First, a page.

Soliris Treatment Personalized to Reduce aHUS Patients’ Burden and Medical Costs, Case Study Reveals

Soliris Treatment Personalized to Reduce aHUS Patients’ Burden and Medical Costs, Case Study Reveals
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Soliris (eculizumab) maintenance treatment given every three weeks — instead of the standard two weeks — was sufficient to achieve therapeutic blood levels and prevent disease relapse for at least four years in a 2-year-old girl with atypical hemolytic uremic syndrome (aHUS), a case study shows.

Soliris’ optimized regimen was based on its pharmacokinetics (uptake, distribution, and elimination in the body) and pharmacodynamics (effects on the body) in the girl, and the researchers suggested their method be used in aHUS patients to reduce their treatment burden and costs.

The case report, “Pharmacokinetics and Pharmacodynamics Estimation of Eculizumab in a 2-Year-Old Girl With Atypical Hemolytic Uremic Syndrome: A Case Report With 4-Year Follow-Up,” was published in the journal Frontiers in Pediatrics.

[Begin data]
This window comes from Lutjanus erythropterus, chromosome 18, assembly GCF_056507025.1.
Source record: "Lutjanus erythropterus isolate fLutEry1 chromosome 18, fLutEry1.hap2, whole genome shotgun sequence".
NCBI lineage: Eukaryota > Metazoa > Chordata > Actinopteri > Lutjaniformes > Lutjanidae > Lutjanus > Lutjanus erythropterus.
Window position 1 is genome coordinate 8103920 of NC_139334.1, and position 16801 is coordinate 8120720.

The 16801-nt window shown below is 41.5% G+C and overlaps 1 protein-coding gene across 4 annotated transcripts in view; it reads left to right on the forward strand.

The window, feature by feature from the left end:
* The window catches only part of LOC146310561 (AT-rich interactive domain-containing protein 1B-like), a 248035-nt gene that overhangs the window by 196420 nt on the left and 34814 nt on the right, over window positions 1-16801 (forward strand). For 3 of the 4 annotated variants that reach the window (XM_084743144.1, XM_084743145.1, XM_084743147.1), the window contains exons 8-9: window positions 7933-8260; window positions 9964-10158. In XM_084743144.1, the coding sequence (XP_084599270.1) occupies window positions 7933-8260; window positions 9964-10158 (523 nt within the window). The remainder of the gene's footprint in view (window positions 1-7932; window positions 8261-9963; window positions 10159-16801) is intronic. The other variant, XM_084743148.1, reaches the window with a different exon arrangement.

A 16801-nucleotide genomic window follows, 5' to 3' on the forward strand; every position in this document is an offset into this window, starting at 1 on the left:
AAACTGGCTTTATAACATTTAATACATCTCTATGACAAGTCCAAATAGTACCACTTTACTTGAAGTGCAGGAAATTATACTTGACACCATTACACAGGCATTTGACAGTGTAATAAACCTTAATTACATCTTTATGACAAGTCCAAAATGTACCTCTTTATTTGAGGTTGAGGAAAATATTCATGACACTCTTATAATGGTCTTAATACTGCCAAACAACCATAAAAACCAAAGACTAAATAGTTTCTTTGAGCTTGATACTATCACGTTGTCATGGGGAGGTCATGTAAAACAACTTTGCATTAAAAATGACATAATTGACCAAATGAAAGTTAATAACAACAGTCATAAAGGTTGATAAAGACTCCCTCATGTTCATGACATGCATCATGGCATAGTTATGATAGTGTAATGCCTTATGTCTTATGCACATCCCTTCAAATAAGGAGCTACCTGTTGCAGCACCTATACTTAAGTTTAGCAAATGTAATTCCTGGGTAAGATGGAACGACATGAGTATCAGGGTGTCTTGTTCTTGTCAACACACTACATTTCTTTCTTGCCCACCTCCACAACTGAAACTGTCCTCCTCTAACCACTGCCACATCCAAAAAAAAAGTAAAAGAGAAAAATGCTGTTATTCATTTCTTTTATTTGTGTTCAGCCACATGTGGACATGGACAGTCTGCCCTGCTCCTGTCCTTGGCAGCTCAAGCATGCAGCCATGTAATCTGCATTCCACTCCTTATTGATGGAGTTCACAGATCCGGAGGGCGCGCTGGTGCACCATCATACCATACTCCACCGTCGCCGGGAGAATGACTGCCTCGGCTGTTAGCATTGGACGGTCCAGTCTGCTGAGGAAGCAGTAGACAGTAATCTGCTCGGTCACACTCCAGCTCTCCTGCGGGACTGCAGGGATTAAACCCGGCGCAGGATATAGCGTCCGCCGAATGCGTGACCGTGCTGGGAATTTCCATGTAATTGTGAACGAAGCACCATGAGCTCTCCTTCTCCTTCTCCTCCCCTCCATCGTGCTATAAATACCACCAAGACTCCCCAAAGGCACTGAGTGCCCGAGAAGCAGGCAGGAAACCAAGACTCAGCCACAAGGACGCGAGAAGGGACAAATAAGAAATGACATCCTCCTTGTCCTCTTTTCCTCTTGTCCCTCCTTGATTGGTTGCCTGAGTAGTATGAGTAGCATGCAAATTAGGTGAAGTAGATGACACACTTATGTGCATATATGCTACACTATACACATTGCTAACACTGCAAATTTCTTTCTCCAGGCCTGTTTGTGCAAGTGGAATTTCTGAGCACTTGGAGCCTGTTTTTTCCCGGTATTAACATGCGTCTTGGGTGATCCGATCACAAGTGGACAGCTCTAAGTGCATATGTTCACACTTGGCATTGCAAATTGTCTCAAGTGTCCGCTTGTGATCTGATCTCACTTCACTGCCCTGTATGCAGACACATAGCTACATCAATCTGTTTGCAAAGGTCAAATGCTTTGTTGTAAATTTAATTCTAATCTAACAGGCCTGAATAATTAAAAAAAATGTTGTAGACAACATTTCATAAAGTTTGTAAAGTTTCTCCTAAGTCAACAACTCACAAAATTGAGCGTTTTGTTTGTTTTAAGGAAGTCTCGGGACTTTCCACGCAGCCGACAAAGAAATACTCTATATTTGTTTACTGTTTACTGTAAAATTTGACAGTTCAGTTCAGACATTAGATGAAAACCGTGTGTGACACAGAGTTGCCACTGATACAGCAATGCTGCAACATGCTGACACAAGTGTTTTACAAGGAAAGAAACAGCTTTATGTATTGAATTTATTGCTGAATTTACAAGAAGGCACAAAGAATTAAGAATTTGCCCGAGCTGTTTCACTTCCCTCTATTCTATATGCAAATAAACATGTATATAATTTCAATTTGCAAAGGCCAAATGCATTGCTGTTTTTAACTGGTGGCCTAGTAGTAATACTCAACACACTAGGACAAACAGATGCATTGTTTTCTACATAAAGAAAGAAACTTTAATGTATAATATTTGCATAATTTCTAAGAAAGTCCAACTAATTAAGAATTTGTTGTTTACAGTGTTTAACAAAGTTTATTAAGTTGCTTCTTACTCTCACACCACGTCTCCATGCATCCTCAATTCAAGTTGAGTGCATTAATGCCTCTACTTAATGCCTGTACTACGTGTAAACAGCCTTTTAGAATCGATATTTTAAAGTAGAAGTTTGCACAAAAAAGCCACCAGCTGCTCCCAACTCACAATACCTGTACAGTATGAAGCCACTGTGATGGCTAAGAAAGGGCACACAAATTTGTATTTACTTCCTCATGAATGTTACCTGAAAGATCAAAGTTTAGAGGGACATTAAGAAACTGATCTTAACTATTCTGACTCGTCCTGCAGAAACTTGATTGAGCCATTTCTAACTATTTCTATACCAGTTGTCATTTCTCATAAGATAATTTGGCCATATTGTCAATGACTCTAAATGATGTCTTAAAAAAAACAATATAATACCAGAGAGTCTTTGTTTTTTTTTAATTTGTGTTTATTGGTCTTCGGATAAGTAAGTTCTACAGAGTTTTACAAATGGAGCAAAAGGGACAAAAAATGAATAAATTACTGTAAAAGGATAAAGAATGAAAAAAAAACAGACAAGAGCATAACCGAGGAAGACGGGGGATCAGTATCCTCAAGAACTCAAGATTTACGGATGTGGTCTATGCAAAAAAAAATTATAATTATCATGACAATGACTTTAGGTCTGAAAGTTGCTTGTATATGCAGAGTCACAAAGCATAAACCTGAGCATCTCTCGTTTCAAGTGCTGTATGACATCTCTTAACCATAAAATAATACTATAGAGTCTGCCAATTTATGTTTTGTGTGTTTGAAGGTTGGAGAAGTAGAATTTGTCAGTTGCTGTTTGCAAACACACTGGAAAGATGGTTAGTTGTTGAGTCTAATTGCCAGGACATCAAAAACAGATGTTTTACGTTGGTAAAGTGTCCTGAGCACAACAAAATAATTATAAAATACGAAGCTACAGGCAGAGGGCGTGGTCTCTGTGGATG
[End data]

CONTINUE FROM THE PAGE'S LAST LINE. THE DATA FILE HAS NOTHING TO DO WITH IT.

Soliris, developed and marketed by Alexion, is an approved first-line treatment for aHUS. It works by specifically targeting a component (the C5 protein) of the complement system — a part of the immune system chronically and uncontrollably activated in aHUS patients.

By blocking the activity of the C5 protein, Soliris prevents small blood vessel destruction, formation of blood clots, and consequent organ damage — all hallmark features of this rare disease.

The therapy is administered intravenously (directly into the bloodstream) and involves a first induction phase followed by a maintenance phase of biweekly doses.

Soliris’ recommended maintenance regimen for aHUS children weighing less than 10 kilograms (about 22 pounds) is 300 mg every three weeks, which is shortened to 300 mg every two weeks when children weigh between 10 and 20 kg (about 44 pounds).